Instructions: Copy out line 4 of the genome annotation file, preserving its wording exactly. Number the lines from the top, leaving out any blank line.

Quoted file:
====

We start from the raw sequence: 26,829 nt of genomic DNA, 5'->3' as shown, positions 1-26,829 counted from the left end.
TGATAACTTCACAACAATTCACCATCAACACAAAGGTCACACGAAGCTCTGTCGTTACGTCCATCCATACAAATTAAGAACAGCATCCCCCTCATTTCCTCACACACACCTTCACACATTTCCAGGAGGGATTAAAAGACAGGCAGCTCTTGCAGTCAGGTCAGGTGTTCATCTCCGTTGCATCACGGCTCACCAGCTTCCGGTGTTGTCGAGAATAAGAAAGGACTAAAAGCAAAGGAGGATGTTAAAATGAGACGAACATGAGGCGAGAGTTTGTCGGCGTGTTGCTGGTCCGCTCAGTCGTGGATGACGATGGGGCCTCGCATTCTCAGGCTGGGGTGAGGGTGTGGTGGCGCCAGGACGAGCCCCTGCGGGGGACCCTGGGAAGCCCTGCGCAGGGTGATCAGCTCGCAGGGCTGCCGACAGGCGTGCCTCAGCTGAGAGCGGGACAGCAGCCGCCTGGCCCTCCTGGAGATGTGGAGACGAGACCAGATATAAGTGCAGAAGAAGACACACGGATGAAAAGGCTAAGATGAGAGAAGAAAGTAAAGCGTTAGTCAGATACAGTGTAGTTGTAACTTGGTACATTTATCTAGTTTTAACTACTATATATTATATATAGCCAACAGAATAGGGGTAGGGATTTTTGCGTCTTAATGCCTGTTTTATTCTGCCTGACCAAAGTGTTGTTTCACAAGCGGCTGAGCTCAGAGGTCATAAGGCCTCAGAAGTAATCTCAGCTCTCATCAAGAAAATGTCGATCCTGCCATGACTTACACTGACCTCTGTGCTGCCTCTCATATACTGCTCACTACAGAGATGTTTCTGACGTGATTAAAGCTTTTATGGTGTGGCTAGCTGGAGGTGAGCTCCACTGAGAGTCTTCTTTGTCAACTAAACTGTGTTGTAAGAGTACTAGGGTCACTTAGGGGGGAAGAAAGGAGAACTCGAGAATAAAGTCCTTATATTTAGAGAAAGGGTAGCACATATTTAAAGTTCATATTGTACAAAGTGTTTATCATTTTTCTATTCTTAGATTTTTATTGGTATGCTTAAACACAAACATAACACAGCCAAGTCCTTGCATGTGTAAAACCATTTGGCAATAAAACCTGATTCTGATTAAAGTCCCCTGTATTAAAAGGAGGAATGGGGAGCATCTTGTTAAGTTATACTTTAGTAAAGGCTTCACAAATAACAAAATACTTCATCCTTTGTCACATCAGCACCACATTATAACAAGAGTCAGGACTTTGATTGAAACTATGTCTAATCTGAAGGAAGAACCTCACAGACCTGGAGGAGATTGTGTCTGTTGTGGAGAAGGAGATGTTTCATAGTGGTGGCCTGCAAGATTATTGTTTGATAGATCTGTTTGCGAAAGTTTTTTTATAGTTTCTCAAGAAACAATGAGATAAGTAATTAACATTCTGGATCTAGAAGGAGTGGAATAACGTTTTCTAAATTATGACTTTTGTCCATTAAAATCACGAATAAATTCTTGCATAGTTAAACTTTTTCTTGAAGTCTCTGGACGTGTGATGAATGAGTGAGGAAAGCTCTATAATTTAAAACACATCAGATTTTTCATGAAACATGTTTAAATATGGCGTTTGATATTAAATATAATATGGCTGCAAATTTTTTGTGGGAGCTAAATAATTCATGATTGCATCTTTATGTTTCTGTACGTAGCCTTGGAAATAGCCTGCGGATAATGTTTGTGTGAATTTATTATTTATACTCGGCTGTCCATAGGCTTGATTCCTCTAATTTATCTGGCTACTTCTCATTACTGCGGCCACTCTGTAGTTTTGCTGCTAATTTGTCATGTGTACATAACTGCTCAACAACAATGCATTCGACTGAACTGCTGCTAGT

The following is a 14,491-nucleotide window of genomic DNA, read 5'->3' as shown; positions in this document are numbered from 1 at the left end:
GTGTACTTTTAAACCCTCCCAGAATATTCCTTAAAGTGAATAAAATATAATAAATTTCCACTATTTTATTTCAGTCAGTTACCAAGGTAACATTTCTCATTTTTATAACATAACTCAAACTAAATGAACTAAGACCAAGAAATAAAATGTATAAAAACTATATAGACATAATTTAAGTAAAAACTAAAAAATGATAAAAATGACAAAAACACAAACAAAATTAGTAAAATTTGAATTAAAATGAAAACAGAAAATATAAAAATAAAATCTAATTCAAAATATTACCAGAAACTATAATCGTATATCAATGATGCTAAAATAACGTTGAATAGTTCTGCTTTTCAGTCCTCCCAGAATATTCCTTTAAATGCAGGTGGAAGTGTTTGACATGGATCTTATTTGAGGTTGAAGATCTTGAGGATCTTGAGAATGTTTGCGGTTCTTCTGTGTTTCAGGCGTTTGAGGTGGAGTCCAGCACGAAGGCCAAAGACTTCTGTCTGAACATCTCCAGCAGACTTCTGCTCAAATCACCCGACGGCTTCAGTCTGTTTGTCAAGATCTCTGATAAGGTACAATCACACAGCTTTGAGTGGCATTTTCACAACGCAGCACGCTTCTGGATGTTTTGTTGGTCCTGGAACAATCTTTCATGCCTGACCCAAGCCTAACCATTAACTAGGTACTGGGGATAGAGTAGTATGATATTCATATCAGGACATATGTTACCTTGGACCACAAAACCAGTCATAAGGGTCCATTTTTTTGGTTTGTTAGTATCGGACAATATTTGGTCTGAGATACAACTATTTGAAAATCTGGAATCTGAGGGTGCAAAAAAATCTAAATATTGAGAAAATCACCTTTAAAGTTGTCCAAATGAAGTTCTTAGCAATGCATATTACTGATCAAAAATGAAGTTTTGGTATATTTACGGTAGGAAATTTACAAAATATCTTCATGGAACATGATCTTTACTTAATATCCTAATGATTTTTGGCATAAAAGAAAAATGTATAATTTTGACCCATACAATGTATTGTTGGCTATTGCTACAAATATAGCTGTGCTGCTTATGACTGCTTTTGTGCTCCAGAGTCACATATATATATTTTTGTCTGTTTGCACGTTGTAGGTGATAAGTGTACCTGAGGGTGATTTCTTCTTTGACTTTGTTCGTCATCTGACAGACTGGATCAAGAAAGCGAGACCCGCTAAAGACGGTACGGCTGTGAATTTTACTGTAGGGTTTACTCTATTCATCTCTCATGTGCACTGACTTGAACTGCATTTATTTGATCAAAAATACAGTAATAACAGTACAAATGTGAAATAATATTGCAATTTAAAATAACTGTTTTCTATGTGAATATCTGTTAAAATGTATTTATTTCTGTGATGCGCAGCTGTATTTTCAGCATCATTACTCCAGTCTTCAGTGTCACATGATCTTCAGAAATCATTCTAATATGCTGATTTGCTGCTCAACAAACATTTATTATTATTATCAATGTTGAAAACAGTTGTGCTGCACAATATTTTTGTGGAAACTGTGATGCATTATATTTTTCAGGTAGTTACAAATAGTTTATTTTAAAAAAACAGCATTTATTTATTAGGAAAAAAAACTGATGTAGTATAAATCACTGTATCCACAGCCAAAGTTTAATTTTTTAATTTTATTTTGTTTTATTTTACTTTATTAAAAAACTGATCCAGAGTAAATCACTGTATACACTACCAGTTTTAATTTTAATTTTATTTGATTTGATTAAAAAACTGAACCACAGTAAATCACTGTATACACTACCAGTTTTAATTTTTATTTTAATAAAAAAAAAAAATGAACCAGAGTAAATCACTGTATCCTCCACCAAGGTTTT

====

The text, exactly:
GTGTACTTTTAAACCCTCCCAGAATATTCCTTAAAGTGAATAAAATATAATAAATTTCCACTATTTTATTTCAGTCAGTTACCAAGGTAACATTTCTCATTTTTATAACATAACTCAAACTAAATGAACTAAGACCAAGAAATAAAATGTATAAAAACTATATAGACATAATTTAAGTAAAAACTAAAAAATGATAAAAATGACAAAAACACAAACAAAATTAGTAAAATTTGAATTAAAATGAAAACAGAAAATATAAAAATAAAATCTAATTCAAAATATTACCAGAAACTATAATCGTATATCAATGATGCTAAAATAACGTTGAATAGTTCTGCTTTTCAGTCCTCCCAGAATATTCCTTTAAATGCAGGTGGAAGTGTTTGACATGGATCTTATTTGAGGTTGAAGATCTTGAGGATCTTGAGAATGTTTGCGGTTCTTCTGTGTTTCAGGCGTTTGAGGTGGAGTCCAGCACGAAGGCCAAAGACTTCTGTCTGAACATCTCCAGCAGACTTCTGCTCAAATCACCCGACGGCTTCAGTCTGTTTGTCAAGATCTCTGATAAGGTACAATCACACAGCTTTGAGTGGCATTTTCACAACGCAGCACGCTTCTGGATGTTTTGTTGGTCCTGGAACAATCTTTCATGCCTGACCCAAGCCTAACCATTAACTAGGTACTGGGGATAGAGTAGTATGATATTCATATCAGGACATATGTTACCTTGGACCACAAAACCAGTCATAAGGGTCCATTTTTTTGGTTTGTTAGTATCGGACAATATTTGGTCTGAGATACAACTATTTGAAAATCTGGAATCTGAGGGTGCAAAAAAATCTAAATATTGAGAAAATCACCTTTAAAGTTGTCCAAATGAAGTTCTTAGCAATGCATATTACTGATCAAAAATGAAGTTTTGGTATATTTACGGTAGGAAATTTACAAAATATCTTCATGGAACATGATCTTTACTTAATATCCTAATGATTTTTGGCATAAAAGAAAAATGTATAATTTTGACCCATACAATGTATTGTTGGCTATTGCTACAAATATAGCTGTGCTGCTTATGACTGCTTTTGTGCTCCAGAGTCACATATATATATTTTTGTCTGTTTGCACGTTGTAGGTGATAAGTGTACCTGAGGGTGATTTCTTCTTTGACTTTGTTCGTCATCTGACAGACTGGATCAAGAAAGCGAGACCCGCTAAAGACGGTACGGCTGTGAATTTTACTGTAGGGTTTACTCTATTCATCTCTCATGTGCACTGACTTGAACTGCATTTATTTGATCAAAAATACAGTAATAACAGTACAAATGTGAAATAATATTGCAATTTAAAATAACTGTTTTCTATGTGAATATCTGTTAAAATGTATTTATTTCTGTGATGCGCAGCTGTATTTTCAGCATCATTACTCCAGTCTTCAGTGTCACATGATCTTCAGAAATCATTCTAATATGCTGATTTGCTGCTCAACAAACATTTATTATTATTATCAATGTTGAAAACAGTTGTGCTGCACAATATTTTTGTGGAAACTGTGATGCATTATATTTTTCAGGTAGTTACAAATAGTTTATTTTAAAAAAACAGCATTTATTTATTAGGAAAAAAAACTGATGTAGTATAAATCACTGTATCCACAGCCAAAGTTTAATTTTTTAATTTTATTTTGTTTTATTTTACTTTATTAAAAAACTGATCCAGAGTAAATCACTGTATACACTACCAGTTTTAATTTTAATTTTATTTGATTTGATTAAAAAACTGAACCACAGTAAATCACTGTATACACTACCAGTTTTAATTTTTATTTTAATAAAAAAAAAAAATGAACCAGAGTAAATCACTGTATCCTCCACCAAGGTTTT